From time to time, interest around the Jews of Lebanon is sparked and they are summoned to memory again. The Jewish community, or the “Israeli community,” as they are referred to in local law as well as in old identification cards and on ban lists, is indeed recognized as one of the religious groups of Lebanon. So how is it that the 1943 National Pact was drafted without including one of the country’s main groups?
Today, the community has no place in the existent Muslim-Christian national binary that presumes no need for a third group; whether of other religions or non-believers.
Every season, we get that article in one of Beirut’s newspapers, speaking about an era when Jews were part of a Lebanese diversity. Such article would typically carry the same disclaimer that Judaism is something and zionism is another. Abruptly, the story of the departed Jews is reduced and recycled. Haim Cohen tells us that Lebanon is the only Arab country where Jews were growing in numbers even 10 years after the establishment of Israel.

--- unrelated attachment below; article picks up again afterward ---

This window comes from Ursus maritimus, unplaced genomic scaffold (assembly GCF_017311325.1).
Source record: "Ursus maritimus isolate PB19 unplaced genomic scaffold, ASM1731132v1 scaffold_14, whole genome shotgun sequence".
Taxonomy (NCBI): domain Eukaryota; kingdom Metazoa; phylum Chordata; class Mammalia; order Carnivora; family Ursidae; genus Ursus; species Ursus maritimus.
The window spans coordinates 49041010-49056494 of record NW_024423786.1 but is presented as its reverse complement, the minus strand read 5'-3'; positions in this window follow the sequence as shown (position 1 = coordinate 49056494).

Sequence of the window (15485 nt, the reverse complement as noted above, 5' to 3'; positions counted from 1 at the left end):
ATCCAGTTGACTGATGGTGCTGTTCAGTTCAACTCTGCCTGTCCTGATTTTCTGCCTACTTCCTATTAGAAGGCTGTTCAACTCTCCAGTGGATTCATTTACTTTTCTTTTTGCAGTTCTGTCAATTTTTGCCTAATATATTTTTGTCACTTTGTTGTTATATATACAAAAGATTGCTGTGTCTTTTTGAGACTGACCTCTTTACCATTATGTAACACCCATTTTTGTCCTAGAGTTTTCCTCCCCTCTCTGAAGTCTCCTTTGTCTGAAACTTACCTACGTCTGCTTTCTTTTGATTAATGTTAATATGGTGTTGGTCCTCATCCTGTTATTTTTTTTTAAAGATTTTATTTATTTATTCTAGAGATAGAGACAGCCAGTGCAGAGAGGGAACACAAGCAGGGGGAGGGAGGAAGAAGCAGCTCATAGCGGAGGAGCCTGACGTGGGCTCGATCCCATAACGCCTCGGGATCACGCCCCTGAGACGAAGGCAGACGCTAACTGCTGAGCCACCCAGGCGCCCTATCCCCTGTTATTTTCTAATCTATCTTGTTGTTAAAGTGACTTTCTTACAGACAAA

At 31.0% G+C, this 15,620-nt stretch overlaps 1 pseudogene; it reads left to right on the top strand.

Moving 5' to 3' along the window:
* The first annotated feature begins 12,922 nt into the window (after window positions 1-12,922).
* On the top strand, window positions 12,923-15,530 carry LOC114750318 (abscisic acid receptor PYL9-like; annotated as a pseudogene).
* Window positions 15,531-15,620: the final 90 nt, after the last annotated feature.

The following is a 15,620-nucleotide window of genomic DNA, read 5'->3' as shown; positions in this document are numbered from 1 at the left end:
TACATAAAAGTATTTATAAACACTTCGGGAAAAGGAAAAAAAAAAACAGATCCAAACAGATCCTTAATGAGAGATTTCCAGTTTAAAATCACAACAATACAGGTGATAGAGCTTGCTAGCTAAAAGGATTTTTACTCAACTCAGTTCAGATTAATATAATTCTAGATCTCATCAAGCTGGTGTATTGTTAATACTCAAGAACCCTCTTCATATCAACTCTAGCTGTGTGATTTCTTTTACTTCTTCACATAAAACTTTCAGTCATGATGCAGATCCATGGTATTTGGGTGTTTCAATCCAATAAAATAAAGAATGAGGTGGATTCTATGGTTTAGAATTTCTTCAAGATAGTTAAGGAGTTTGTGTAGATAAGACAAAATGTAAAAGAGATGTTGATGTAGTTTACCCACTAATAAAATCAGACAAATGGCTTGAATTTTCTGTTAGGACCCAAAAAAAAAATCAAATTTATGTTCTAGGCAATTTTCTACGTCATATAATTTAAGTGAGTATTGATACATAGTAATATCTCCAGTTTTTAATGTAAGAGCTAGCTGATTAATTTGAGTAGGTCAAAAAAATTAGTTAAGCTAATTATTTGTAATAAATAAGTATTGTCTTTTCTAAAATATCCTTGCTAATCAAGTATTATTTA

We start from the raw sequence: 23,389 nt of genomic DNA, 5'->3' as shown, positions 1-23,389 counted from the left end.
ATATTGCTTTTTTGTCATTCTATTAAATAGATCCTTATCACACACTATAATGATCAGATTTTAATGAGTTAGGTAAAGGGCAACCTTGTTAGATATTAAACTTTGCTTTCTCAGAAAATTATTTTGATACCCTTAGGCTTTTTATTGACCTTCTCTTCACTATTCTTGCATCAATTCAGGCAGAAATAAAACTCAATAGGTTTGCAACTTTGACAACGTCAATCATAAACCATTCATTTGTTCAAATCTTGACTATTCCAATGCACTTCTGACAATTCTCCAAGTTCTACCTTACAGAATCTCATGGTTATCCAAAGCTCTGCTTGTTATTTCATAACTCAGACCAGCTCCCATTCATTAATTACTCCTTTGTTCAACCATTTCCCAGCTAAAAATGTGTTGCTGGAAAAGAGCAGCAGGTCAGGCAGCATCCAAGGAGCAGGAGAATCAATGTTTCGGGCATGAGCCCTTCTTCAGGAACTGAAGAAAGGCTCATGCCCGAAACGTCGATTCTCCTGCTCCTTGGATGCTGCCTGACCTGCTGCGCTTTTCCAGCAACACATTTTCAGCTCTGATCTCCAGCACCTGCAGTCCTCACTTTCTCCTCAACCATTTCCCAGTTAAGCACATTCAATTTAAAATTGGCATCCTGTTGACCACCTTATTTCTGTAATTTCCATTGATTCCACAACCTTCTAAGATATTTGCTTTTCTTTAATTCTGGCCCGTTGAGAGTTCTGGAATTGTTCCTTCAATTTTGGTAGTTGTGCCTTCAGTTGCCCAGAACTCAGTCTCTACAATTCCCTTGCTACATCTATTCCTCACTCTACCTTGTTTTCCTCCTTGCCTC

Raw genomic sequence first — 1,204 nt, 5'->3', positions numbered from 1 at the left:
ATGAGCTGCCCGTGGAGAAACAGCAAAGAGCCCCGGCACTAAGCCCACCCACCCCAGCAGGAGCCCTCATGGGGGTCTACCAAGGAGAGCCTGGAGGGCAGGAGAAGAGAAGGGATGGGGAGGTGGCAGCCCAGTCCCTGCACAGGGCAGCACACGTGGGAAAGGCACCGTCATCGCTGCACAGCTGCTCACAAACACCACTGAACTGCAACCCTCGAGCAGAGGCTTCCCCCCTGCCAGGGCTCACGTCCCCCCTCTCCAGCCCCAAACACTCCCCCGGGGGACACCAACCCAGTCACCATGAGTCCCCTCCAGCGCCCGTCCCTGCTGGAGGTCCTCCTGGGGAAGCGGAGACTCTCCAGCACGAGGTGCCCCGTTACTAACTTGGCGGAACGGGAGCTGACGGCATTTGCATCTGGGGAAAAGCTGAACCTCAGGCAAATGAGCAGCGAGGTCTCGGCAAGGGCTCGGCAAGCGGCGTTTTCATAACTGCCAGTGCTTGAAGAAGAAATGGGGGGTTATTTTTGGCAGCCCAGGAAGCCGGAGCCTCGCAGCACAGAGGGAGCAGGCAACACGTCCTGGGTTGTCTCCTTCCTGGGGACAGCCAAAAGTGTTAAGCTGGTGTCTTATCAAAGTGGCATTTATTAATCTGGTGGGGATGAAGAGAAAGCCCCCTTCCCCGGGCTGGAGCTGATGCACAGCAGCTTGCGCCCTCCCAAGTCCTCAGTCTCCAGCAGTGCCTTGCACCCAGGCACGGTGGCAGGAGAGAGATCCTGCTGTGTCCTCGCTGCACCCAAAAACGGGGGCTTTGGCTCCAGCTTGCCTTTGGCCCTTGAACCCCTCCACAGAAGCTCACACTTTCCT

It is not a feasible task to try and estimate the number of Jews in Lebanon today- some say there are 200 of them. It is believed that they are secretive about their identity, and instead present themselves as Christians.
Meanwhile, renovations of the Maghen Abraham Synagogue in Wadi Abu Jamil were completed as part of the Solidire project to rebuild Downtown Beirut. The renovations were funded and pushed by Lebanese Jews, at home or abroad, and with the approval of all political blocs, most specifically Hezboallah.
Nevertheless, the building is kept under high security watch, keeping passersby at distance. In 2009, a molotov was thrown at the building to protest its renovation. The building was considered to be the most beautiful synagogue in the Middle East when it was built in the late 1920’s.
The Internet and the renovations of the Wadi Abu Jamil synagogue have allowed Lebanese Jews to reconnect across the world.
[caption id="attachment_70334" align="alignnone" width="1024"] The Maghen Abraham Synagogue in Wadi Abu Jamil in Beirut[/caption]